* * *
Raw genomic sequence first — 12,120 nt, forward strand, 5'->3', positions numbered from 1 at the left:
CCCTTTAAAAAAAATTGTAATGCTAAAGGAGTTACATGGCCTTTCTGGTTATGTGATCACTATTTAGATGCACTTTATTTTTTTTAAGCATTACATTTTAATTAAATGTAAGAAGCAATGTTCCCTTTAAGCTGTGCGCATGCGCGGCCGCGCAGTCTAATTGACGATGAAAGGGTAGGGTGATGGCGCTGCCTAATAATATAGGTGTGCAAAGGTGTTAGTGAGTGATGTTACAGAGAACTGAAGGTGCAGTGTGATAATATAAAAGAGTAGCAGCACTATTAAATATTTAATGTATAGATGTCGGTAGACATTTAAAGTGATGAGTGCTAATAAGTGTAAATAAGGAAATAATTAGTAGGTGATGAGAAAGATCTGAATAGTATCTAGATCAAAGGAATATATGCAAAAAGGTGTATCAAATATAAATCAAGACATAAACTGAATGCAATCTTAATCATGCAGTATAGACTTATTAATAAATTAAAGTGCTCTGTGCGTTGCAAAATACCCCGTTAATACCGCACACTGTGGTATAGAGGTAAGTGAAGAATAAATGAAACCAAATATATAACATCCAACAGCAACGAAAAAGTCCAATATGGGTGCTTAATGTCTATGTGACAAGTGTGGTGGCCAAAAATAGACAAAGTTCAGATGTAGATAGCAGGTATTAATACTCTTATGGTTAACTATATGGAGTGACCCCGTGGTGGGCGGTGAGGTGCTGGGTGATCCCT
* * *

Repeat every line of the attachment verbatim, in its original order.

Raw genomic sequence first — 12,120 nt, forward strand, 5'->3', positions numbered from 1 at the left:
CCCTTTAAAAAAAATTGTAATGCTAAAGGAGTTACATGGCCTTTCTGGTTATGTGATCACTATTTAGATGCACTTTATTTTTTTTAAGCATTACATTTTAATTAAATGTAAGAAGCAATGTTCCCTTTAAGCTGTGCGCATGCGCGGCCGCGCAGTCTAATTGACGATGAAAGGGTAGGGTGATGGCGCTGCCTAATAATATAGGTGTGCAAAGGTGTTAGTGAGTGATGTTACAGAGAACTGAAGGTGCAGTGTGATAATATAAAAGAGTAGCAGCACTATTAAATATTTAATGTATAGATGTCGGTAGACATTTAAAGTGATGAGTGCTAATAAGTGTAAATAAGGAAATAATTAGTAGGTGATGAGAAAGATCTGAATAGTATCTAGATCAAAGGAATATATGCAAAAAGGTGTATCAAATATAAATCAAGACATAAACTGAATGCAATCTTAATCATGCAGTATAGACTTATTAATAAATTAAAGTGCTCTGTGCGTTGCAAAATACCCCGTTAATACCGCACACTGTGGTATAGAGGTAAGTGAAGAATAAATGAAACCAAATATATAACATCCAACAGCAACGAAAAAGTCCAATATGGGTGCTTAATGTCTATGTGACAAGTGTGGTGGCCAAAAATAGACAAAGTTCAGATGTAGATAGCAGGTATTAATACTCTTATGGTTAACTATATGGAGTGACCCCGTGGTGGGCGGTGAGGTGCTGGGTGATCCCT